|History of Caldwell County,
As written in the 1876 Atlas
of Caldwell County Missouri
The Mormon Exodus
surrender took place in November. The days were cold and bleak; but the Gentiles clamored
for the instant removal of the Mormons. The old and young, the sick and feeble, delicate
women and suckling chilren, almost without food and clothing, were compelled to abandon
their homes and firesides to seek new ones in a distant State. Valuable farms were traded
for a yoke of oxen, an old wagon, or anything that would furnish the means of
transportation. Many of the poorer classes were compelled to walk. Before half their
journey was accomplished, the chilly blasts of winter howled about them, and added to
their general discomfort. The suffering which they endured on this forced march though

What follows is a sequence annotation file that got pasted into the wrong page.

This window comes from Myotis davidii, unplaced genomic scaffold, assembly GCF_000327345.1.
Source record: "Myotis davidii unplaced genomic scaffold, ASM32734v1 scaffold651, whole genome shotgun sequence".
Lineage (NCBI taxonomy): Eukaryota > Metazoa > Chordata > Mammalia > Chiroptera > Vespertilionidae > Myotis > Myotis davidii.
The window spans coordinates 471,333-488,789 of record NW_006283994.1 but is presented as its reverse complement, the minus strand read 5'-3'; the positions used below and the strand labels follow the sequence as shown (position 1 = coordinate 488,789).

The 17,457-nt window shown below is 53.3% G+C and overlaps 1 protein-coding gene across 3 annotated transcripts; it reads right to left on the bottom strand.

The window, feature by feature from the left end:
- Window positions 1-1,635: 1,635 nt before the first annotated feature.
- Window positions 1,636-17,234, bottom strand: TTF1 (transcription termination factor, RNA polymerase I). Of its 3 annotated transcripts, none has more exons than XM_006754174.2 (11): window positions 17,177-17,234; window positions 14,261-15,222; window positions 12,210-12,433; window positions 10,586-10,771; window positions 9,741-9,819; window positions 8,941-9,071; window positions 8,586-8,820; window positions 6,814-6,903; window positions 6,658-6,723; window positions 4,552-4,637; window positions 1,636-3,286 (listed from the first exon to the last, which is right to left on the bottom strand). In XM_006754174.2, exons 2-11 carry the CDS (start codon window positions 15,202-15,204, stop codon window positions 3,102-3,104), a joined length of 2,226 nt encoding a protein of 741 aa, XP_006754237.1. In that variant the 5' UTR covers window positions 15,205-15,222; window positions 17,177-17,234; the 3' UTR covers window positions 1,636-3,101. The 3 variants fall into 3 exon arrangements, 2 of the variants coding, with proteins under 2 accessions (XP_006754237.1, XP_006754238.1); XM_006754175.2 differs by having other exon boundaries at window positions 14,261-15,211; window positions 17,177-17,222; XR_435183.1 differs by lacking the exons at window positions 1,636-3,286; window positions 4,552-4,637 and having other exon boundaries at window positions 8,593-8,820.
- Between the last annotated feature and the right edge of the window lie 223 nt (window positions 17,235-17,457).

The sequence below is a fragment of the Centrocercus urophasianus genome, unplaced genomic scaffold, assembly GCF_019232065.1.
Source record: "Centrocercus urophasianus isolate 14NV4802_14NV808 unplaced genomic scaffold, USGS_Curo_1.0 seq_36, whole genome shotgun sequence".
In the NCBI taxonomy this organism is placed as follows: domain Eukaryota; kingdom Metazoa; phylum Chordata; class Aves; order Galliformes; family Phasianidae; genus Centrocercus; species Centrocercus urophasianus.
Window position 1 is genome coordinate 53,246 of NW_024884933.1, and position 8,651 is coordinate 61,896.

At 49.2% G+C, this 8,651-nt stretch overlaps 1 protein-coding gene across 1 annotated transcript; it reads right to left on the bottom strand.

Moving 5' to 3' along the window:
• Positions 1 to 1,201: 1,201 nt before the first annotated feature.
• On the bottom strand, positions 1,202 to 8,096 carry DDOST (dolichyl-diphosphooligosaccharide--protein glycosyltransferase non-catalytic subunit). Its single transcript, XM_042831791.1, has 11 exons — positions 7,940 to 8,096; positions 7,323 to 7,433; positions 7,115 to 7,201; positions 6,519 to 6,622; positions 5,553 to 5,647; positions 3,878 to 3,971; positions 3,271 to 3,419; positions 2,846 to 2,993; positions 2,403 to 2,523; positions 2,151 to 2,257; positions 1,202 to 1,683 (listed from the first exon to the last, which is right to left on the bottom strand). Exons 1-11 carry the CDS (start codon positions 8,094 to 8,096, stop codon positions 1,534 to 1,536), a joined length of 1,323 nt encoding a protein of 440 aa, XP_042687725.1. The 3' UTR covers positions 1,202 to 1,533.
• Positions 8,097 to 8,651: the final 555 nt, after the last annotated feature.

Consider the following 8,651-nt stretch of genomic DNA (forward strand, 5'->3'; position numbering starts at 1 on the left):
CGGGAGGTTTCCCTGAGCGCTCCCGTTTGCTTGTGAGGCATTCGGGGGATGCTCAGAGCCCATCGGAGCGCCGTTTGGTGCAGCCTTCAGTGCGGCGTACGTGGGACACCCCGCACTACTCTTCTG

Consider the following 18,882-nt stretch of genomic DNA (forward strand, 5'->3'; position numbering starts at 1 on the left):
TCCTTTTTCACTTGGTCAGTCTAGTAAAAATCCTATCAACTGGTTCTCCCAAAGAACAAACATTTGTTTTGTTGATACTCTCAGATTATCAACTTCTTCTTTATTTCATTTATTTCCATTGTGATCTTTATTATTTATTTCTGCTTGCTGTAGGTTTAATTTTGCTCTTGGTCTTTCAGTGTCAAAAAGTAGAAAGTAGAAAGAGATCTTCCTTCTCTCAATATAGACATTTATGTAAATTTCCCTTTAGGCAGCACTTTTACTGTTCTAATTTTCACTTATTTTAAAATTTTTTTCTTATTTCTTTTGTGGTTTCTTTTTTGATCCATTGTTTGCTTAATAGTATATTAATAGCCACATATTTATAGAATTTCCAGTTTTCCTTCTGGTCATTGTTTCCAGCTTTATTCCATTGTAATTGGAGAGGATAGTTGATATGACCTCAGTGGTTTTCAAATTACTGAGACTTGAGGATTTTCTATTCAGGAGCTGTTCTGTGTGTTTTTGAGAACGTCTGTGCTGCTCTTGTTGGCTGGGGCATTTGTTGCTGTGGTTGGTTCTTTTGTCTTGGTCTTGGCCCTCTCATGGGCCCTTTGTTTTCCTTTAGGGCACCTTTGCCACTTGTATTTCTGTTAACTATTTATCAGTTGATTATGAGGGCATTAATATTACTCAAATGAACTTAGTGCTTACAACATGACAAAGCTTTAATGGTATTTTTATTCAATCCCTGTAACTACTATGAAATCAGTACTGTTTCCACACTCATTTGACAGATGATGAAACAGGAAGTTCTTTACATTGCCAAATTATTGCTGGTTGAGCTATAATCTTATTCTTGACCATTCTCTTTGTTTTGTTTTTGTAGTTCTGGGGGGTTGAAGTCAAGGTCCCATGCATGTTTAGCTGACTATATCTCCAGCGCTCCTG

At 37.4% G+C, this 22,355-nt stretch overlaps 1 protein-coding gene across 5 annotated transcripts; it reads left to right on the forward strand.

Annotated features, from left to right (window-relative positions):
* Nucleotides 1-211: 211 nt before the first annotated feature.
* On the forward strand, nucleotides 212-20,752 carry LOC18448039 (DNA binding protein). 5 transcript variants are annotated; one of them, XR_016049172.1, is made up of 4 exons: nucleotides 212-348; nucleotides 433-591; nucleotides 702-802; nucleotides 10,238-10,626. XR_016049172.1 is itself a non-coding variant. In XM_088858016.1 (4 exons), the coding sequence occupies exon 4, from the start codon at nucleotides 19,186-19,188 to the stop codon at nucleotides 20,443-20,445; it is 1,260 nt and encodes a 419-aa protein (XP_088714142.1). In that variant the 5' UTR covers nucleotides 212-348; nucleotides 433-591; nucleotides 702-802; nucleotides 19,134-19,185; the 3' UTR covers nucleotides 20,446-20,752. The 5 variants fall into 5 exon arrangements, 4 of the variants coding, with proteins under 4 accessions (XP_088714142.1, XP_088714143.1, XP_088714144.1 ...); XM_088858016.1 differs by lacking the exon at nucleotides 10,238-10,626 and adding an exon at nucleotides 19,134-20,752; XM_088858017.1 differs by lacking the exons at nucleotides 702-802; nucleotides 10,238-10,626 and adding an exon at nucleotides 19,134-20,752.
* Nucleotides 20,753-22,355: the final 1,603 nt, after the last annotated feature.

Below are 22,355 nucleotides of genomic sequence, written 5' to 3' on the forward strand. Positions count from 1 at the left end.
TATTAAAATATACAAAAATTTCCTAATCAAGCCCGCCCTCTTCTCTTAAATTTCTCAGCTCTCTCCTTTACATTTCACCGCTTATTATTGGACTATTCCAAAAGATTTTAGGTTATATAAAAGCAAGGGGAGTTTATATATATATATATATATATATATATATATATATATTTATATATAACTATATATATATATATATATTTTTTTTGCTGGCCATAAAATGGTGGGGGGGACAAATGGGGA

great, was soon forgotten in the prosperity of Nauvoo, their new asylum. Their trials and
sufferings, instead of damping the ardor of the Saints, increased it a hundred-fold: 'The
blood of the martyrs became the seed of the church'.
years 1838 and 1839, the greater part of the Mormons passed from our borders. But there
were some whose eyes had been opened to the folly of their leaders, and who denounced
injustice whether committed by saints or sinners John Whitmer, who had selected the site
of Far West, refused to follow the leadership of Joseph Smith farther, and still resides
on his farm near the ruins of the town he had located. David Whitmer, the Bozarchs, George
Walters, Abner Scoville, Avery Smith, and others remained, and have recained the respect
of all for their good qualities and kind acts.
of the Mormons reduced the population of the County from six thousand to less than one
thousand; but the deserted farms and houses offered inducements to emigration that was not
despised, and new settlers rapidly filled the places of the departed hosts.
Crosby Johnson, An Illustrated Historical Atlas of Caldwell County, Missouri.
1876. Edwards Brothers
Change of County Seat
Burning of Records
Since the War
Soil & Products